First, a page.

There are many reasons for the assumptions, but they all stem from the software development technology itself. The very first thing we learn in programming is that we must make an assumption on the size of an integer. This assumption alone dictates how an application is written. We make an assumption that the names that we make up to actually mean something.

What's In a Name:
Actually very little, only that which has been declared. In programming we declared names for everything the programmer wishes to reference. The names themselves mean nothing. Knowledge only occurs when the meaning of a name is known and only when its context is also known. We can assume the meaning of a name, that is the best we can do when dealing with programming languages, and in dealing with the work products of others, and even our own work (we forget).

Names are not organization, nor do they have any explicit knowledge attached to them. We should not be using names to program with. We should be programming with the human vocabulary, and all the rules of their common use. If we do this in programming we would then have understanding.

If I say "A equals 4"  "A" means nothing to me. However if I say  "A is 4 in cat years" it does have meaning.  We should talk to "Jane" (the computer) as if we were talking to a human. In a way we are talking to a human, all those that need to understand.  You say "My cat is 4" I then ask, "is that cat years?". If the computer knew, it could answer correctly, NEVER ASSUME ANYTHING.  Yet I assume "4" is years, it could be anything when taken out of context:

my cat is 4 [years old]  "our assumption"
my cat is 4 [cat years old]
my cat is 4 [days/weeks/months old]
my cat is 4 [inches/cm tall / long]
my cat is 4 [pounds / kilos / stones ]
my cat is 4 [th on the list]
my cat is 4 [her name is 4]

We have to consider what the meaning of "4"  is, in relation to a "cat". Without the reference to a cat, then I have to consider all the meaning of "4",  which has millions of possibilities. We really need to "know" the specifics when programming, yet we never do.


Removing The Assumptions:
The problem with assumptions is that we (programmers) do not know is they are correct. We use our experience to make a judgment on what will happen when each statement executes.  I would say it is a 50 percent chance that we will be right, and 50% that we will be wrong. The thing is, we never really know if we chose correctly. In the same situation, with the same exact statement the results can change.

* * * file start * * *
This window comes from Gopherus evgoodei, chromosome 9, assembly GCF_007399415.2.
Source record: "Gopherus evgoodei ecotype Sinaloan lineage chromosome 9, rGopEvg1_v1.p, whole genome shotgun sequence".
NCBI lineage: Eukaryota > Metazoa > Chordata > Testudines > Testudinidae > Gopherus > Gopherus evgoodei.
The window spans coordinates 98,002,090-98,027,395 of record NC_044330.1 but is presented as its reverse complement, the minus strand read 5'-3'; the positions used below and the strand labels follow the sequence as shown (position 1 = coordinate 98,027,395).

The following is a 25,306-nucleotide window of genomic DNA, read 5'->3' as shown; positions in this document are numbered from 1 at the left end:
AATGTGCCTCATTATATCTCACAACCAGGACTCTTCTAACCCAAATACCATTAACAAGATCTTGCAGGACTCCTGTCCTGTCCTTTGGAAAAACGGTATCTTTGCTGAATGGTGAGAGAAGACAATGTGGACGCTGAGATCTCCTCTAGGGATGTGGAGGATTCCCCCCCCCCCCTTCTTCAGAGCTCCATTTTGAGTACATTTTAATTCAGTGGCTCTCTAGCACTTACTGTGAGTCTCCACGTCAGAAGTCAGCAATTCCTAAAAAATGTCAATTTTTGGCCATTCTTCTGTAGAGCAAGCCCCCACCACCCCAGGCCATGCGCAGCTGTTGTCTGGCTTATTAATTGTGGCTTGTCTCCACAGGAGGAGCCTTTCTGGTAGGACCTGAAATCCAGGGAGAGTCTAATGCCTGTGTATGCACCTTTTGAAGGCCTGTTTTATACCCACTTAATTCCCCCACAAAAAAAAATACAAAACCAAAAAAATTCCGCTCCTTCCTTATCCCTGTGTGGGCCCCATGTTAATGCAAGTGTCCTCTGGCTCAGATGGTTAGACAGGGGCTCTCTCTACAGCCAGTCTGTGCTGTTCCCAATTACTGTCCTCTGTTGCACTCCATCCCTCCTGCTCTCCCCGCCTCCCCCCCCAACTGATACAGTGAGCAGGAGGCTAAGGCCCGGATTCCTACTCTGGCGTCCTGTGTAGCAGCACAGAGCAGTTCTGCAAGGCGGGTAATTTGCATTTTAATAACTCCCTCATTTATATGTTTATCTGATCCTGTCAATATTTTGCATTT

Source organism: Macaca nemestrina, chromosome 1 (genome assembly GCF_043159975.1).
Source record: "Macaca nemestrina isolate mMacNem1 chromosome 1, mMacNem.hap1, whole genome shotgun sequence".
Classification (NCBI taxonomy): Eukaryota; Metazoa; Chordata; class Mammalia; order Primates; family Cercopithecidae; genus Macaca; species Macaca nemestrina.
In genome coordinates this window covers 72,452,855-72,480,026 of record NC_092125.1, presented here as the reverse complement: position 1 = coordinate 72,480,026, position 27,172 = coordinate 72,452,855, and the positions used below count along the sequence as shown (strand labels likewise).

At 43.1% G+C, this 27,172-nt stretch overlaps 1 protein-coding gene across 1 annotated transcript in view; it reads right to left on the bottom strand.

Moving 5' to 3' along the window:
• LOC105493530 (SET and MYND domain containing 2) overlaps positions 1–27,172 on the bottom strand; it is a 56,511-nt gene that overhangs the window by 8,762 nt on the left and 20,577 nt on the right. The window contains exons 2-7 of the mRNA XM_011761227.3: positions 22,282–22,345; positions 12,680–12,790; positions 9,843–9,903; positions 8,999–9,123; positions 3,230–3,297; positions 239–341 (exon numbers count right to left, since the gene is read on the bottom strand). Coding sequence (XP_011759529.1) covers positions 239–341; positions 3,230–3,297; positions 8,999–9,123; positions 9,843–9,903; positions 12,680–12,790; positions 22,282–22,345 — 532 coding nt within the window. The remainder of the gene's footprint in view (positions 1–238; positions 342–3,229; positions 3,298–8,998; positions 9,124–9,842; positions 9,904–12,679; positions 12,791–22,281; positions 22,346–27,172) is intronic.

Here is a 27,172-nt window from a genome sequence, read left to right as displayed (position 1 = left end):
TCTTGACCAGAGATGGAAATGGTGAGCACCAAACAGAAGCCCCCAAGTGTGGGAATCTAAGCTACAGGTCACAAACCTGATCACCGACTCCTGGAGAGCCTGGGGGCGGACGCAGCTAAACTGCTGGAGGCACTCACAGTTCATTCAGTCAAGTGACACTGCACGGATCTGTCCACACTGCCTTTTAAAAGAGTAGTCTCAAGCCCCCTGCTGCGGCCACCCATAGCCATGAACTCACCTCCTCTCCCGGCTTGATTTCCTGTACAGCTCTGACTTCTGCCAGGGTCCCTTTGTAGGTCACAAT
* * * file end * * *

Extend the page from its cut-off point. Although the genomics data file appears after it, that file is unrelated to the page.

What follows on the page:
The language that we use defines the ability to communicate. In software development we have no language to communicate.  Jane is to have a language with four levels in which to communicate:

Level 1:  Natural Language to communicate from the humans to the computer, of what actions we wish the computer to perform

Level 2: A common language scripting language that is understood by both the human and the computer. This language contains all the details of level 1 plus all the qualifiers that the human knows and wants the computer to explicitly know without assumptions

Level 3: A logic Language. The logic requests taken from level 2 scripts and put into action.

Level 4: A hardware implementation logic language. This language isolates hardware dependencies from Level 3 scripts.

These four levels are contained in one compiler, with syntax specific to the communication requirements of the user.

Assumptions simply means we do not know. When we write code we know everything we need for about five minutes.  This knowledge is only known to the person typing in the code. After that, since code is unreadable, all the knowledge required disappears and so we are forced to assume. 

We must have confidence in what we say will be understood by the computer. However it is impossible when our technology reduces everything to the bare minimum vocabulary. We are forced to use a small vocabulary of ten words and twenty symbols in which to convey understanding.

An assumption means that you do not know. If you do not know then you can never have any confidence in the results. When we make changes, or use someone else's API, that is when it gets really bad. Then the whole work process is 50% assumptions, and therefore it, by the nature of things, has flaws.

When changes to code is performed we have to assume the correctness of each statement along with its purpose.  When reading the code we have to assume the original programmer intentions. Maybe what was typed is not correct. Errors in typing is possible, however there is no possibility of read checking any code.  We are forced to fall back on stress testing the code, which is based on our assumptions, along with the assumptions of our assumptions.

by: Clif Collins